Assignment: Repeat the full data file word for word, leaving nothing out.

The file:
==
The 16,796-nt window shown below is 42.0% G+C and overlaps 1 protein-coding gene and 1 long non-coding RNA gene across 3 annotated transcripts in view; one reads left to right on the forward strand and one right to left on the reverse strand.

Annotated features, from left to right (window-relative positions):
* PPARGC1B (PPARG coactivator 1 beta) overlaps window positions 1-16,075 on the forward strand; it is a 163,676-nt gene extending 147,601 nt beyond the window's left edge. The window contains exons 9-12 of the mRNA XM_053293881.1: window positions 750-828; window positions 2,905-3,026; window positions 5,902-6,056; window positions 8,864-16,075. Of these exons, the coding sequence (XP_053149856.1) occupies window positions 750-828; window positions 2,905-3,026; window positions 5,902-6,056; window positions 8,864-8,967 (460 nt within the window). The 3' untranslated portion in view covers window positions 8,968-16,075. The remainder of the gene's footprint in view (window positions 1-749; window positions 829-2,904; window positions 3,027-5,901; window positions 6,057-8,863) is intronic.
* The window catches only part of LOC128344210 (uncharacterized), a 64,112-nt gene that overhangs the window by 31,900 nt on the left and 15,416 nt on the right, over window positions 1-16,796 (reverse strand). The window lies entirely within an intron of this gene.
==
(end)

The 16,796-nt window shown below is 42.0% G+C and overlaps 1 protein-coding gene and 1 long non-coding RNA gene across 3 annotated transcripts in view; one reads left to right on the forward strand and one right to left on the reverse strand.

Annotated features, from left to right (window-relative positions):
* PPARGC1B (PPARG coactivator 1 beta) overlaps window positions 1-16,075 on the forward strand; it is a 163,676-nt gene extending 147,601 nt beyond the window's left edge. The window contains exons 9-12 of the mRNA XM_053293881.1: window positions 750-828; window positions 2,905-3,026; window positions 5,902-6,056; window positions 8,864-16,075. Of these exons, the coding sequence (XP_053149856.1) occupies window positions 750-828; window positions 2,905-3,026; window positions 5,902-6,056; window positions 8,864-8,967 (460 nt within the window). The 3' untranslated portion in view covers window positions 8,968-16,075. The remainder of the gene's footprint in view (window positions 1-749; window positions 829-2,904; window positions 3,027-5,901; window positions 6,057-8,863) is intronic.
* The window catches only part of LOC128344210 (uncharacterized), a 64,112-nt gene that overhangs the window by 31,900 nt on the left and 15,416 nt on the right, over window positions 1-16,796 (reverse strand). The window lies entirely within an intron of this gene.